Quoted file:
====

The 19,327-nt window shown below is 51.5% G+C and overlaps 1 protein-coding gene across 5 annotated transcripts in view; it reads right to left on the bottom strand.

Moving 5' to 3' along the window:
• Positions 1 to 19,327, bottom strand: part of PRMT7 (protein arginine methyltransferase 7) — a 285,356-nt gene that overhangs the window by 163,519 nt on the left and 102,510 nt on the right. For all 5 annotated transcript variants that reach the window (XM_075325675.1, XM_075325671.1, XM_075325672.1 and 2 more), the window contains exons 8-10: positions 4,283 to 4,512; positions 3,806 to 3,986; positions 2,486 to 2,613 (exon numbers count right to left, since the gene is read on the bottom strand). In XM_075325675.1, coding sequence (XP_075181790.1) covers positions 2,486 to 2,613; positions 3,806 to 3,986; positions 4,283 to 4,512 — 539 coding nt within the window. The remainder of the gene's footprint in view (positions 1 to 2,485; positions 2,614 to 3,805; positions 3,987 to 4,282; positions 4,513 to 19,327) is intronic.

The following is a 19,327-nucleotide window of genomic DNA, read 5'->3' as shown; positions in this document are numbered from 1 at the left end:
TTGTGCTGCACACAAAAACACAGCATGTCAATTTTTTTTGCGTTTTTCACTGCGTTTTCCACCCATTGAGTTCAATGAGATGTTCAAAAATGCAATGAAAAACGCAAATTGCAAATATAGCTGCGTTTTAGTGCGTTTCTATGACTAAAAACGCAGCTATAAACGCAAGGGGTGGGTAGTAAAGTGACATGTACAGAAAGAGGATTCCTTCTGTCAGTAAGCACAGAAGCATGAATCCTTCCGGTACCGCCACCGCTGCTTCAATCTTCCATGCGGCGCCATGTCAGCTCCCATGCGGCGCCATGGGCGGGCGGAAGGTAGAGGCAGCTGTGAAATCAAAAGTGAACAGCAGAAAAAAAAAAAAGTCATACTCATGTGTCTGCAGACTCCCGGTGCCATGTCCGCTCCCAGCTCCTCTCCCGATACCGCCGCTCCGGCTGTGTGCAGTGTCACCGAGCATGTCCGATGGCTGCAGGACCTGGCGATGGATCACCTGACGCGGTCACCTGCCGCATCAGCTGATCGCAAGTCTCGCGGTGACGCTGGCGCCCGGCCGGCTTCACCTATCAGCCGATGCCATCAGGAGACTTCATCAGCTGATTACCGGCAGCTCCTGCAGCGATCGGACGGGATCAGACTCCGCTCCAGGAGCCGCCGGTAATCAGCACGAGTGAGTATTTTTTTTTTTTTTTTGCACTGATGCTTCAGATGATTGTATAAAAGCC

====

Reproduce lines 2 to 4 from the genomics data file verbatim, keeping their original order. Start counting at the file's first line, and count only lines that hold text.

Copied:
Moving 5' to 3' along the window:
• Positions 1 to 19,327, bottom strand: part of PRMT7 (protein arginine methyltransferase 7) — a 285,356-nt gene that overhangs the window by 163,519 nt on the left and 102,510 nt on the right. For all 5 annotated transcript variants that reach the window (XM_075325675.1, XM_075325671.1, XM_075325672.1 and 2 more), the window contains exons 8-10: positions 4,283 to 4,512; positions 3,806 to 3,986; positions 2,486 to 2,613 (exon numbers count right to left, since the gene is read on the bottom strand). In XM_075325675.1, coding sequence (XP_075181790.1) covers positions 2,486 to 2,613; positions 3,806 to 3,986; positions 4,283 to 4,512 — 539 coding nt within the window. The remainder of the gene's footprint in view (positions 1 to 2,485; positions 2,614 to 3,805; positions 3,987 to 4,282; positions 4,513 to 19,327) is intronic.

The following is a 19,327-nucleotide window of genomic DNA, read 5'->3' as shown; positions in this document are numbered from 1 at the left end: